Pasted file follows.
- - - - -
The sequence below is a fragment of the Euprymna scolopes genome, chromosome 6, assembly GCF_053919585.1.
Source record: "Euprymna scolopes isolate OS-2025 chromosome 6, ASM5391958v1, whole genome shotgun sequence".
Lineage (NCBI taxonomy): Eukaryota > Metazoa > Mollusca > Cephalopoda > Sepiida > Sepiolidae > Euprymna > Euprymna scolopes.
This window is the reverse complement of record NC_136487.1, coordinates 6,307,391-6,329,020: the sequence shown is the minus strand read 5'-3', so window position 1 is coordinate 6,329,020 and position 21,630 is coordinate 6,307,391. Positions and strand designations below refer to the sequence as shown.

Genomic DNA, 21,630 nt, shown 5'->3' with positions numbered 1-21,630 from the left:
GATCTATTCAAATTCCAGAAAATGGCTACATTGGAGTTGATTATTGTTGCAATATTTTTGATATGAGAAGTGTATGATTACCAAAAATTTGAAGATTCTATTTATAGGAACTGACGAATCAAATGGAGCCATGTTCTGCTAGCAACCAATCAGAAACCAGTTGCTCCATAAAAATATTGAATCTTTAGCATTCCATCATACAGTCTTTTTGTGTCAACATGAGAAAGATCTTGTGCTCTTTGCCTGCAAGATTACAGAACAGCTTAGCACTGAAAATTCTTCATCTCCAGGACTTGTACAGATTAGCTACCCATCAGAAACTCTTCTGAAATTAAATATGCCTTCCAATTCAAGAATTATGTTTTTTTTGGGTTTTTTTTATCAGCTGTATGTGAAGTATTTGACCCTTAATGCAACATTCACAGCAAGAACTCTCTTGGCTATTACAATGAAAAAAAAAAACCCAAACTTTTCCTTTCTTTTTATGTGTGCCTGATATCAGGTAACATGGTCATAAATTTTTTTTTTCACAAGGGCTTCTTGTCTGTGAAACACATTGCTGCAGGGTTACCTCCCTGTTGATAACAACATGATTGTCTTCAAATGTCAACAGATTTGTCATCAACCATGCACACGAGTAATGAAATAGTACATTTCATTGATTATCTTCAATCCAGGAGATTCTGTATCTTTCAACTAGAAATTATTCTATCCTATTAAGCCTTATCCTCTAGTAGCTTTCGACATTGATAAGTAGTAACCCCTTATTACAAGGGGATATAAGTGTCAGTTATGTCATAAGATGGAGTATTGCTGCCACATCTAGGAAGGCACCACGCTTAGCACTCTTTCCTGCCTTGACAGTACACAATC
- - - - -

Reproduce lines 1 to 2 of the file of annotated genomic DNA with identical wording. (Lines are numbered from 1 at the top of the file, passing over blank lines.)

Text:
The sequence below is a fragment of the Euprymna scolopes genome, chromosome 6, assembly GCF_053919585.1.
Source record: "Euprymna scolopes isolate OS-2025 chromosome 6, ASM5391958v1, whole genome shotgun sequence".